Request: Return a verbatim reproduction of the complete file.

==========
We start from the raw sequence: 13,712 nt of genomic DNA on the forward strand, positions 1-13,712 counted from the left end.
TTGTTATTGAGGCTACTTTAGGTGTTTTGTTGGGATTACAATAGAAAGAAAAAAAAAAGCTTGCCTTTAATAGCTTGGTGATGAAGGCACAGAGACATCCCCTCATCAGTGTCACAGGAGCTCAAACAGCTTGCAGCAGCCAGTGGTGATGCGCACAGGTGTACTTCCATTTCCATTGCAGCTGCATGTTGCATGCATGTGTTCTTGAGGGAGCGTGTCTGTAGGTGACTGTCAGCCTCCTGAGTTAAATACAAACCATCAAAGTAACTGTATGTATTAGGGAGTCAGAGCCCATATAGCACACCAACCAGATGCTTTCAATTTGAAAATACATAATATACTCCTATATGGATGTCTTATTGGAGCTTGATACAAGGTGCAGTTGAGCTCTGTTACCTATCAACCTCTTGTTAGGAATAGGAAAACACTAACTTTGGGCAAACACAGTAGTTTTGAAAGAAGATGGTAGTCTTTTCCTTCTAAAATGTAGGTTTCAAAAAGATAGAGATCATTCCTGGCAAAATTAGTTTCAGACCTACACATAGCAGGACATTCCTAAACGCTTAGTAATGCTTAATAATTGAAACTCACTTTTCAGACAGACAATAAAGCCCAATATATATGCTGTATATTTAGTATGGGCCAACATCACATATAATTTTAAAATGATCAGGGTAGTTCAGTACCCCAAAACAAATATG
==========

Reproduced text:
We start from the raw sequence: 13,712 nt of genomic DNA on the forward strand, positions 1-13,712 counted from the left end.
TTGTTATTGAGGCTACTTTAGGTGTTTTGTTGGGATTACAATAGAAAGAAAAAAAAAAGCTTGCCTTTAATAGCTTGGTGATGAAGGCACAGAGACATCCCCTCATCAGTGTCACAGGAGCTCAAACAGCTTGCAGCAGCCAGTGGTGATGCGCACAGGTGTACTTCCATTTCCATTGCAGCTGCATGTTGCATGCATGTGTTCTTGAGGGAGCGTGTCTGTAGGTGACTGTCAGCCTCCTGAGTTAAATACAAACCATCAAAGTAACTGTATGTATTAGGGAGTCAGAGCCCATATAGCACACCAACCAGATGCTTTCAATTTGAAAATACATAATATACTCCTATATGGATGTCTTATTGGAGCTTGATACAAGGTGCAGTTGAGCTCTGTTACCTATCAACCTCTTGTTAGGAATAGGAAAACACTAACTTTGGGCAAACACAGTAGTTTTGAAAGAAGATGGTAGTCTTTTCCTTCTAAAATGTAGGTTTCAAAAAGATAGAGATCATTCCTGGCAAAATTAGTTTCAGACCTACACATAGCAGGACATTCCTAAACGCTTAGTAATGCTTAATAATTGAAACTCACTTTTCAGACAGACAATAAAGCCCAATATATATGCTGTATATTTAGTATGGGCCAACATCACATATAATTTTAAAATGATCAGGGTAGTTCAGTACCCCAAAACAAATATG